The system shell is a text-only interface to your operating system. Whatever you could do via point-and-click, you can do with text commands. Here's a directory being created via the OS X shell:
However, there are many specific, precise, and powerful actions that can only be invoked through the system shell. We won't be learning very much of it. But we do need to know how to do these things:
To access your system shell, which I'll often refer to as the command prompt, you'll have to run a program that opens a window to the shell. It's often referred to as the Terminal
Follow the instructions appropriate to your system:
Once you're at your Terminal/command-prompt window, you should see a nearly blank screen with perhaps a blinking cursor, waiting for you to type things in.
This is a live demonstration of a few system shell commands; read on for a little more elaboration.
If you're staring at a blank Terminal window and forgotten – or never actually knew – how you got there…then you can somehow forgotten where y
In OS X/Linux, the
pwd command – short for "print working directory" – will print the full directory path that you're currently operating from.
In Windows, use:
Whenever you run the
python command from your system shell, you are calling for the Python interpreter to…interpret and execute some Python code. Most frequently, we usually pass in the name of a Python script file.
But we can invoke the
python command with certain flags in special cases.
Right now, we just want to know which version of Python we're running:
Note: if the result of your
python --version is not something like:
Python 3.5.1 :: Anaconda 2.5.0 (x86_64)
– notably, the
Python 3 and/or the
Anaconda part, then you should probably install via the Anaconda Installer. Here are links to their one-click installs:
You can visit their installs page here: https://www.continuum.io/downloads
Everything from this point on forwards assumes that you have
While we can enter the standard interactive Python shell simply by executing
python on its own…we want to use ipython…which comes with many, many conveniences.
ipython command is enough to get you to the Python shell. But before you run any Python-specific code, practice exiting the ipython shell by typing
exit as soon as you get in:
You can also hit Ctrl-D to exit out of ipython. In fact, using your keyboard is the most highly recommended way.
It is very easy to get confused about the difference between your system shell and the ipython shell. They both technically do the same thing: interpret your text code into commands that get executed by your computer. You can write code that wipes out your file system via ipython or the system shell. The difference is that ipython interprets Python code. Your system shell interprets…whatever is specific to your operating system.
Ergo, running Python commands in your system shell will not work. And vice versa. Don't make the mistake that because both shells are text-based, or that you opened the ipython shell from the system shell, that they are the same thing. They are, in fact, completely different programs…just like when you click a hyperlink in a Word Document and it pop opens your web browser.
Here's an example of when you try to run the
ipython command when you're already in the ipython shell:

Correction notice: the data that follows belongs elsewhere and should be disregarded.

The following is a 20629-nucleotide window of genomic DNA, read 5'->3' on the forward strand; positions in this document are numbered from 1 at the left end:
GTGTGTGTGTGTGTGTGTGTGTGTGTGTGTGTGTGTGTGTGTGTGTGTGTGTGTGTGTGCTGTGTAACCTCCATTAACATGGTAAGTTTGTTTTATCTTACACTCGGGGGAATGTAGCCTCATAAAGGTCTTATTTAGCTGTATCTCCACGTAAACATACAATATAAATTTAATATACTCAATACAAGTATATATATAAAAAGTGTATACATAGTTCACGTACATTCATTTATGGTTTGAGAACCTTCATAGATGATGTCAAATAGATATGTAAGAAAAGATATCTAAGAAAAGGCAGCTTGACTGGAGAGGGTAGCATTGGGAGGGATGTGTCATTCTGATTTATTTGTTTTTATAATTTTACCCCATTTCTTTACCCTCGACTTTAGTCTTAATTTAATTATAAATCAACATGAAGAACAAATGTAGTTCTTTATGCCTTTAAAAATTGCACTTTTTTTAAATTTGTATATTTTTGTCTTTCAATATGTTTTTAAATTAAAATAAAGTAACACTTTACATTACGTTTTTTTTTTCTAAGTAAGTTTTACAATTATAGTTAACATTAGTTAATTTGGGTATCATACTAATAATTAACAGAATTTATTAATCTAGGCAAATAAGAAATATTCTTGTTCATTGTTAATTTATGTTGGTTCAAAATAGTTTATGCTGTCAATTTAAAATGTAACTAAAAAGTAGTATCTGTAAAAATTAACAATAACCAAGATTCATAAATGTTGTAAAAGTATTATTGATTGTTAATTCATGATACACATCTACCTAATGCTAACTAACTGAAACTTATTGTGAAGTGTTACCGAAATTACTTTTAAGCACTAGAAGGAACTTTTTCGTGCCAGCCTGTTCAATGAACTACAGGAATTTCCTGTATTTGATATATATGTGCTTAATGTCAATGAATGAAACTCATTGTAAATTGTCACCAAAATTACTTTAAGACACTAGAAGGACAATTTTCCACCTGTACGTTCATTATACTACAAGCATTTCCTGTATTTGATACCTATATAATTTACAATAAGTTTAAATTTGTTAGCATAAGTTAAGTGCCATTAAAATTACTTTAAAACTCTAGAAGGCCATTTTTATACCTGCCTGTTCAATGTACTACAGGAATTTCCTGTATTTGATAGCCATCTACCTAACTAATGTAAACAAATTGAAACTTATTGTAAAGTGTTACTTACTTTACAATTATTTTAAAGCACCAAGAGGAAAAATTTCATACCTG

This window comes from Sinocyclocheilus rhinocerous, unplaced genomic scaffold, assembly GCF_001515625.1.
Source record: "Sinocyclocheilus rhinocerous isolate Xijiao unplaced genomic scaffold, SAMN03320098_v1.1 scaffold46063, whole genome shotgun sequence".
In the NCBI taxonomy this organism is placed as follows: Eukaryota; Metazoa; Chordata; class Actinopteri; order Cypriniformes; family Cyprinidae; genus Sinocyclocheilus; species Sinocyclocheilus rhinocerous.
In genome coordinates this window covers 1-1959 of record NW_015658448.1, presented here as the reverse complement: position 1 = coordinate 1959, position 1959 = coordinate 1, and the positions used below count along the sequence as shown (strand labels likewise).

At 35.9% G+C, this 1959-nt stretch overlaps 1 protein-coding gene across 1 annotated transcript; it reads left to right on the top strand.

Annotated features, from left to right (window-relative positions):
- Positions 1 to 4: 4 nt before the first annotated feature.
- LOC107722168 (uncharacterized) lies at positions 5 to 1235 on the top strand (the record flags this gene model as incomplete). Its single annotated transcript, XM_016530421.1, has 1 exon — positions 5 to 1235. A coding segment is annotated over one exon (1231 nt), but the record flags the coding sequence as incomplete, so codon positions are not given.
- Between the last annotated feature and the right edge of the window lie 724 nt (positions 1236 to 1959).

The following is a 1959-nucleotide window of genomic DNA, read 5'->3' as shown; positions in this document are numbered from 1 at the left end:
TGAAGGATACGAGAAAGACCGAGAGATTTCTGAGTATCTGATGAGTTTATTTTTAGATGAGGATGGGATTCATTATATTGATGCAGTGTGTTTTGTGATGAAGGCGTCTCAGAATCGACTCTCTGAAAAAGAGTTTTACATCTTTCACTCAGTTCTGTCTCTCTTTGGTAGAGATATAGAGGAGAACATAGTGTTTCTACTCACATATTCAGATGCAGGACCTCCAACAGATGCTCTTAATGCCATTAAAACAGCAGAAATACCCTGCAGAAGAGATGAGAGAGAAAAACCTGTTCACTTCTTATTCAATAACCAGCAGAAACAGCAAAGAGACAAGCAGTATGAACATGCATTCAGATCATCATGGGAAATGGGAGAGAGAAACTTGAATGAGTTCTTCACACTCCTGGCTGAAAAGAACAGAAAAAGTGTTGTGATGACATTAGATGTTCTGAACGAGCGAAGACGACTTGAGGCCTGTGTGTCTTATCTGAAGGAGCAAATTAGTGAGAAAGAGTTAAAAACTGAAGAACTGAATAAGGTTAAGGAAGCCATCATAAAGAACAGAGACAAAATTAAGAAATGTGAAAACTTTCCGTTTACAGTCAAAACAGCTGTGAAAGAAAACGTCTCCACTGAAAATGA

Or, what happens when you
exit when you've already exited from the ipython shell? Actually, you won't get an error because
exit is a valid system shell command too. You'll just be booted out of your terminal:
Now that we know how to get into the ipython shell, let's run some Python code.
Here's the classic Hello World program:
We can break it up into two lines:
The print() function does a fairly simple, but special job: it prints things to the screen.
To see why that's special, let's use a function that doesn't print to screen: the len() function – short for "length" – will return the value of whatever argument is passed to it:
len("Hello") len("Hello World")
In ipython, as with most interactive shells, you see the result of what the function returns immediately. Isn't that printing to screen? Yes, technically, but that's a convenient feature of the ipython shell. When we invoke the Python interpreter by itself – which we do later in this lesson – it's going to read Python code and not say a single thing to us…unless we tell it to via
print() – or something breaks.
For now, see if you can notice the subtle difference between the
print() and non-
print() statements in ipython:
"Hello" print("Hello") len("Hello") print(len("Hello"))
Python scripts are just text files. They don't have to be named with a
.py extension. And they don't need a special program to view or edit them – just any thing that can edit text.
Once you have a text editor installed and open, create a new file, and enter the following text:
print("Hello world!") len("Hello world!")
Then save the file. Preferably somewhere like the Desktop – which is easily accessible via your system GUI and from the command line.
Give it a name like: testfoo.py
The following shell commands will:
pwdto remind ourselves that we are in the right directory (again, it's different for Windows)
cd ~/Desktop pwd python testfoo.py
Note how the output is just:
Were you expecting it to print the result of the
len() function? Then you need to change that line in
print("Hello world!") print(len("Hello world!"))
The most common error I see, especially as the data-gathering gets complicated, are related to files not found. If you're getting this error, it isn't any simpler than this: you are not where you think you are:
There's more to learn about the ipython shell and Python programming in general. But there's not much point in knowing Python if you can't communicate it to your computer. In this brief lesson, we've learned two ways to do it: